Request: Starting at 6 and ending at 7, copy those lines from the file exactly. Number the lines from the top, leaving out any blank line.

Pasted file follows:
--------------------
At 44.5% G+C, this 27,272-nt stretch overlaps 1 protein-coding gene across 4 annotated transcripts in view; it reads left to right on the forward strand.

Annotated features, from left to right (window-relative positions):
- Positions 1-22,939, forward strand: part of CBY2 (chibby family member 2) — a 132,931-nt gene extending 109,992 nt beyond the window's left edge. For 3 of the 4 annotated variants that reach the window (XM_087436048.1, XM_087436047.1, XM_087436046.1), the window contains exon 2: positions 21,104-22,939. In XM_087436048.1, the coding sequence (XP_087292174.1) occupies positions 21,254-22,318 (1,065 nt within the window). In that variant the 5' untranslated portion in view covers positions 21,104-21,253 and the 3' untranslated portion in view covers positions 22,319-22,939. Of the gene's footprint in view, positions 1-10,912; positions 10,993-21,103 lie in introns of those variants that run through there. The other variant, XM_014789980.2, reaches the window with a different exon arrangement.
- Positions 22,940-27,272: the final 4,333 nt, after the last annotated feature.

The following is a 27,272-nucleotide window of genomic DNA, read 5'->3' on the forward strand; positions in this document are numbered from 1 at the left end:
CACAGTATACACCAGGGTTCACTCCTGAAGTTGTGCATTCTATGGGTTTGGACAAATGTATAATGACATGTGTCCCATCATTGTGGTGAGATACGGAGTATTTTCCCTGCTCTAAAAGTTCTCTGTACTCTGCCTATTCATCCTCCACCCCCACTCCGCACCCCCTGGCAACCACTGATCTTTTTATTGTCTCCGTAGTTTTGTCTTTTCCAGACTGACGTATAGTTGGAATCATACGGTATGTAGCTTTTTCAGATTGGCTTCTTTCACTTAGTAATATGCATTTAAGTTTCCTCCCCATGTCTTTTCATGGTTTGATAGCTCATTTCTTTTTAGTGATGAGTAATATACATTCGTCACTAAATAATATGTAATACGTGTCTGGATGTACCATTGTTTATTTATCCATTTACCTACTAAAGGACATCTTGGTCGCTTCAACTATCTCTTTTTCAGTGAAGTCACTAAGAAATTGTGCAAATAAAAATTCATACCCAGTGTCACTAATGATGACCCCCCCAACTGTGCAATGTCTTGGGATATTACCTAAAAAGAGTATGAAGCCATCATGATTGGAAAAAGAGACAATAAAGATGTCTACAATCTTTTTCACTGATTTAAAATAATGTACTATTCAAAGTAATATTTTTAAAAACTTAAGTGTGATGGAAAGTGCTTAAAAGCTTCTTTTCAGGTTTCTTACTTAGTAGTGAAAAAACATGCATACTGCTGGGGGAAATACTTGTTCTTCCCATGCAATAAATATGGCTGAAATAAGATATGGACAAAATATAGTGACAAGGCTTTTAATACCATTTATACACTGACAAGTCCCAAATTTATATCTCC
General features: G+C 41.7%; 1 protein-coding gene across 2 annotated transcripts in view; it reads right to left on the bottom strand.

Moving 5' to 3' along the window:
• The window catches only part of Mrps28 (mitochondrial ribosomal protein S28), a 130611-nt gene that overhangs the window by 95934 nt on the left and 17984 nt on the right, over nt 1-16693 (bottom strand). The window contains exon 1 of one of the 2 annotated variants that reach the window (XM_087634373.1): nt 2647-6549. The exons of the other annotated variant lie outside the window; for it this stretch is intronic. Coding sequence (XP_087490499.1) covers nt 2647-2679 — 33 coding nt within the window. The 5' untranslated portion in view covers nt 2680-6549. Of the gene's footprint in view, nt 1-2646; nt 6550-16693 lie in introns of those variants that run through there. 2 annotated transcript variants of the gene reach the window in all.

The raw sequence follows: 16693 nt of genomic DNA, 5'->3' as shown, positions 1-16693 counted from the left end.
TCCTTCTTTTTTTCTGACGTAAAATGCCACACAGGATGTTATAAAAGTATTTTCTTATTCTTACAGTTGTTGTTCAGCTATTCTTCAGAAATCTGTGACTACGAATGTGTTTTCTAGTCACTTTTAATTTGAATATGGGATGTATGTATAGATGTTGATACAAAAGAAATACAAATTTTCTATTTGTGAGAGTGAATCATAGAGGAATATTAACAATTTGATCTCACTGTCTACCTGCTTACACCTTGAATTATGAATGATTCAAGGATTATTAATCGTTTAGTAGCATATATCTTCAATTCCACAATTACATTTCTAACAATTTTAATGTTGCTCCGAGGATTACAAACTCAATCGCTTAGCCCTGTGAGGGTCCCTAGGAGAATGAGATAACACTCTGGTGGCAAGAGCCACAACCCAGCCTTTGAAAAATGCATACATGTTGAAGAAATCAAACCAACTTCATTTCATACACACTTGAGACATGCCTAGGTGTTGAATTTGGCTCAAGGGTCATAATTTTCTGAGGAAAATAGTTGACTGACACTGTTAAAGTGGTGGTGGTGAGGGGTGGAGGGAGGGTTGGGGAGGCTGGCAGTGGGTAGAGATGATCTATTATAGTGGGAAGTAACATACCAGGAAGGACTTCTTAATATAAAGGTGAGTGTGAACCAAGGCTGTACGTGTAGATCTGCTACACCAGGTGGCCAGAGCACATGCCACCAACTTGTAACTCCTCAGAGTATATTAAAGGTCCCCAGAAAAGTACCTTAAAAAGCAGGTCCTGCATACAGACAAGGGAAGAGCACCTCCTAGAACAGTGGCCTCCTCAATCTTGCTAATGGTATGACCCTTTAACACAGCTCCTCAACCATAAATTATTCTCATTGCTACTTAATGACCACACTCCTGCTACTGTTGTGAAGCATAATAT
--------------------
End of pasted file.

CACAGTATACACCAGGGTTCACTCCTGAAGTTGTGCATTCTATGGGTTTGGACAAATGTATAATGACATGTGTCCCATCATTGTGGTGAGATACGGAGTATTTTCCCTGCTCTAAAAGTTCTCTGTACTCTGCCTATTCATCCTCCACCCCCACTCCGCACCCCCTGGCAACCACTGATCTTTTTATTGTCTCCGTAGTTTTGTCTTTTCCAGACTGACGTATAGTTGGAATCATACGGTATGTAGCTTTTTCAGATTGGCTTCTTTCACTTAGTAATATGCATTTAAGTTTCCTCCCCATGTCTTTTCATGGTTTGATAGCTCATTTCTTTTTAGTGATGAGTAATATACATTCGTCACTAAATAATATGTAATACGTGTCTGGATGTACCATTGTTTATTTATCCATTTACCTACTAAAGGACATCTTGGTCGCTTCAACTATCTCTTTTTCAGTGAAGTCACTAAGAAATTGTGCAAATAAAAATTCATACCCAGTGTCACTAATGATGACCCCCCCAACTGTGCAATGTCTTGGGATATTACCTAAAAAGAGTATGAAGCCATCATGATTGGAAAAAGAGACAATAAAGATGTCTACAATCTTTTTCACTGATTTAAAATAATGTACTATTCAAAGTAATATTTTTAAAAACTTAAGTGTGATGGAAAGTGCTTAAAAGCTTCTTTTCAGGTTTCTTACTTAGTAGTGAAAAAACATGCATACTGCTGGGGGAAATACTTGTTCTTCCCATGCAATAAATATGGCTGAAATAAGATATGGACAAAATATAGTGACAAGGCTTTTAATACCATTTATACACTGACAAGTCCCAAATTTATATCTCC
General features: G+C 41.7%; 1 protein-coding gene across 2 annotated transcripts in view; it reads right to left on the bottom strand.